Marek’s Disease in Backyard Chickens

By Barry Whitworth

Raising backyard chickens has become very popular in Oklahoma. Some people desire a better understanding of how their food is produced. Others like the rewarding experience of going out in the backyard and gathering eggs. However, many backyard producers may not be aware of a disease that might threaten their chickens. According to Keith Bailey, DVM, director of the Oklahoma Animal Disease Diagnostic Laboratory (OADDL), Marek’s disease (MD) was the most common disease diagnosed in chickens submitted to the lab for necropsy in 2015-2016.

The first report of the disease was in 1907 by József Marek, hence the name Marek’s disease. Since that initial discovery, the disease has been found worldwide and is a major problem with chicken production. Marek’s disease is caused by a highly contagious herpes virus called alphaherpesverinae. The virus can invade the body and survive without being destroyed by the immune system. The virus infects certain white blood cells causing a few of the cells to become cancerous. These cells can infiltrate internal organs (kidneys, liver, gonads, and proventriculus), peripheral nerves, skin, and muscles.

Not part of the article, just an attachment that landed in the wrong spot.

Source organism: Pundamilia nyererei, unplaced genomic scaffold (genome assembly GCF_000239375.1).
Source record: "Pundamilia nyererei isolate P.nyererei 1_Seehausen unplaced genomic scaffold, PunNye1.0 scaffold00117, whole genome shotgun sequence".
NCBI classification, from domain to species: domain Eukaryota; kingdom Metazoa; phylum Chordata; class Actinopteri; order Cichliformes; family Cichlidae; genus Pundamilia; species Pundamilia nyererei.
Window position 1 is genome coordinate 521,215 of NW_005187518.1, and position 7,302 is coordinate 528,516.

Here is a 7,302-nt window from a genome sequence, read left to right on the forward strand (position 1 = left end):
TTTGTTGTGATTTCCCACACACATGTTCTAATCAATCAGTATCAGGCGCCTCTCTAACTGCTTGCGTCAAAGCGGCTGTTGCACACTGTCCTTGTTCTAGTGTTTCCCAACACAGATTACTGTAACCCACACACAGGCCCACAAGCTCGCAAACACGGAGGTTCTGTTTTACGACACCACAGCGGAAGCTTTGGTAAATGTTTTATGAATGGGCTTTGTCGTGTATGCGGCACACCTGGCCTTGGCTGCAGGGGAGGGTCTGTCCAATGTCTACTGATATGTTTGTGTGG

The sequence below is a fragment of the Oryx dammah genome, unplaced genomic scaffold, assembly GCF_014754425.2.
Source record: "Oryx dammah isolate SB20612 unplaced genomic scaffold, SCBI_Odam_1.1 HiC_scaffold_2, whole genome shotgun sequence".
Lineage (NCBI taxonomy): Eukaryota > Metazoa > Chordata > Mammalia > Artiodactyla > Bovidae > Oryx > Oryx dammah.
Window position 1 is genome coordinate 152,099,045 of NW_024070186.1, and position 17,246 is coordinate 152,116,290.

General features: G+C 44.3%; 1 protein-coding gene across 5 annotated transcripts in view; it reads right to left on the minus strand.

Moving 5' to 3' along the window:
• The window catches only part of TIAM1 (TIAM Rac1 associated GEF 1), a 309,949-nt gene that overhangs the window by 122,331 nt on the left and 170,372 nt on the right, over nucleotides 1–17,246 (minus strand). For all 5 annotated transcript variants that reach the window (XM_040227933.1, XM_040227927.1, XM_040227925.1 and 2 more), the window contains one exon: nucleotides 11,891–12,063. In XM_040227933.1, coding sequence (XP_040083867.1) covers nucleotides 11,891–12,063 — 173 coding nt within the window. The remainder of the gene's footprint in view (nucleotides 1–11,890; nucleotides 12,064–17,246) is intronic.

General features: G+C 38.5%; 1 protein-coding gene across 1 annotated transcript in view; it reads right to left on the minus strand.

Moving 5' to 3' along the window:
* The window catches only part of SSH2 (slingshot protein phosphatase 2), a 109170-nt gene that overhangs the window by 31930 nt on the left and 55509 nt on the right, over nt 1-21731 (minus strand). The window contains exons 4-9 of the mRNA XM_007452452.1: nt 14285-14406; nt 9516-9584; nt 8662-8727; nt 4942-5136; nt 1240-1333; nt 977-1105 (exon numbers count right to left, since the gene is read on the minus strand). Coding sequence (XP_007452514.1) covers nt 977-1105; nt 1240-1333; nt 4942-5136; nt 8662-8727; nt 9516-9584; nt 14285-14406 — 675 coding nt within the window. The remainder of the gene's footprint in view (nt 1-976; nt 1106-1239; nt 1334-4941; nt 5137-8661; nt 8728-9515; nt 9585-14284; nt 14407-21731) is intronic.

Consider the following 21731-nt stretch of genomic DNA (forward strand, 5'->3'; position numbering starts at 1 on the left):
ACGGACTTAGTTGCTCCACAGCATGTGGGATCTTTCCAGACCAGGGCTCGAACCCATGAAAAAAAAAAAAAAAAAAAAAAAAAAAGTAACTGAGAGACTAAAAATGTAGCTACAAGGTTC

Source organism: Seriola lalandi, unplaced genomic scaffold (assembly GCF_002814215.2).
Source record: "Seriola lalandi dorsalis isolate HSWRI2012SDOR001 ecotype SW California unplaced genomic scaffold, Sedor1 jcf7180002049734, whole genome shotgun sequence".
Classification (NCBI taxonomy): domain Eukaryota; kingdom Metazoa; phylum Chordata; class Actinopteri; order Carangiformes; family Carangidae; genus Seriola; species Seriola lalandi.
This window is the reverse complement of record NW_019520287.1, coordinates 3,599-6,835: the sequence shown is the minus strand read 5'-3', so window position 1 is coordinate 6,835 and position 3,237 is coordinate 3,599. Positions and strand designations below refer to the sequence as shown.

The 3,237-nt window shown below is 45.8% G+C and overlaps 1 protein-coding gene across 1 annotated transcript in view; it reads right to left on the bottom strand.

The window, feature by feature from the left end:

Transmission of the virus occurs by direct and indirect contact between chickens. The virus replicates in the feather follicles and is shed into the environment in the dander from the chickens. This dander contaminates the facilities and remains infectious for several months. Chickens become infected by inhaling the virus. Once the virus is in the flock, it spreads rapidly from bird to bird even if the chickens are vaccinated. The virus may also be spread by people or equipment that has been contaminated with chicken litter. Darkling beetles and mealworms may carry the virus, too. Transmission of the virus from hen to chick through eggs is highly unlikely since the virus should not be able to survive the temperature and humidity levels required to incubate eggs.

Learn more in the April issue of OKFR!